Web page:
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Security Co. Seeks Settlement in Dakota Access Dispute

A judge in late April rejected a request to ban security firm TigerSwan from the state, but didn't rule on whether the company operated illegally.

Dakota Access Pipeline Ap
AP file

MANDAN, N.D. (AP) — A private security company accused of operating illegally in North Dakota during protests against the Dakota Access oil pipeline says it would be willing to pay fines to settle the legal dispute as long as it's not required to admit any wrongdoing.

North Dakota's Private Investigative and Security Board on Tuesday declined to immediately discuss the idea with an attorney and vice president for North Carolina-based TigerSwan but invited the company to submit its best settlement offer.

"I think the board would like to find a commonsense solution to this case that protects the public," board attorney Monte Rogneby said during a regular board meeting attended by TigerSwan attorney Lynn Boughey and Vice President Wesley Fricks.

The two implored the board to work toward settling the case that has dragged on for nearly a year.

"This is our company's tenth year of existence. We have never had an issue like this before," Fricks said.

Texas-based pipeline developer Energy Transfer Partners hired TigerSwan to handle security as construction crews laid pipe in North Dakota in 2016 and 2017 for the project heavily protested by environmentalists and American Indian tribes.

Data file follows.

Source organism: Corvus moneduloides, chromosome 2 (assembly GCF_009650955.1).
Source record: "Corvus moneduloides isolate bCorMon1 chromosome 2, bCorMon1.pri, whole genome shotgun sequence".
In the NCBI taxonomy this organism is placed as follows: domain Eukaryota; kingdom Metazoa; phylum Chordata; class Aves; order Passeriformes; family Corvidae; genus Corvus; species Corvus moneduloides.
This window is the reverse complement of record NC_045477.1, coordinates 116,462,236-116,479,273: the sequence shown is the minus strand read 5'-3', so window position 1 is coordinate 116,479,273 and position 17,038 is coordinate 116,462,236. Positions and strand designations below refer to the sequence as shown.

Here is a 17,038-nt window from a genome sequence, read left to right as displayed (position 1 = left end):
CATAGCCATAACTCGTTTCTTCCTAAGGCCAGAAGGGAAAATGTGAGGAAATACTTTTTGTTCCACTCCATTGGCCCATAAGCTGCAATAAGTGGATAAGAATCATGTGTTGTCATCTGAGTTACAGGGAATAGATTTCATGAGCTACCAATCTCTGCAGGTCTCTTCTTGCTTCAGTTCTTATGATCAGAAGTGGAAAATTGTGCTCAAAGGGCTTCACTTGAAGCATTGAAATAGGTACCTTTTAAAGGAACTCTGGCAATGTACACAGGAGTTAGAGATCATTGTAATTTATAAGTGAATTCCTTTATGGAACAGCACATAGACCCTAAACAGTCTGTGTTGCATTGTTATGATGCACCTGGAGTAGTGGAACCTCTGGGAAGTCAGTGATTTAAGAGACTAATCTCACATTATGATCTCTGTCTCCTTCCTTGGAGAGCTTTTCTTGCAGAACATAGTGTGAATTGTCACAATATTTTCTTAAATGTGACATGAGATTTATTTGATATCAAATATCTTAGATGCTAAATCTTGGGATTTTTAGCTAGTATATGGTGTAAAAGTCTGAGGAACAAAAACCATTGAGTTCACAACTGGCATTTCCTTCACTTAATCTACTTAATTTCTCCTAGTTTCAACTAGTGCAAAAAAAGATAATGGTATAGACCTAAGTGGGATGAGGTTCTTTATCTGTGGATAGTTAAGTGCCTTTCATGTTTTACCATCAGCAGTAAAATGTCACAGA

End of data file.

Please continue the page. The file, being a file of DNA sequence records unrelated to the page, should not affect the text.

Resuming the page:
The board sued TigerSwan last June, alleging that the company had operated without a license. TigerSwan says it provided consulting services to ETP that don't require a North Dakota license and that any investigative work occurred in North Carolina, outside the board's jurisdiction.

A judge in late April rejected the board's request to ban TigerSwan from the state but didn't rule on whether the company operated illegally, which would make it subject to fines.

Boughey on Tuesday said TigerSwan is willing pay as long as the board drops the case without requiring any admission of wrongdoing and licenses the company in the state.

"A denial here can be used against us in other states," said Boughey, noting that Louisiana regulators cited the company's problems in North Dakota in denying TigerSwan a license in that state last summer.

Rogneby declined to comment after the meeting on whether a settlement offer with no admission of wrongdoing would be acceptable to the board.

He said during the meeting that the board disagrees with the company's contention that it did not conduct any on-the-ground security work in North Dakota. He also said previous settlement offers from TigerSwan were not acceptable but did not elaborate.

Boughey expressed frustration with the board, saying he has made numerous attempts to start settlement negotiations that have gone nowhere.

"We want to be done, we want to be happy campers, we want to make peace with the state of North Dakota," he said in an interview.

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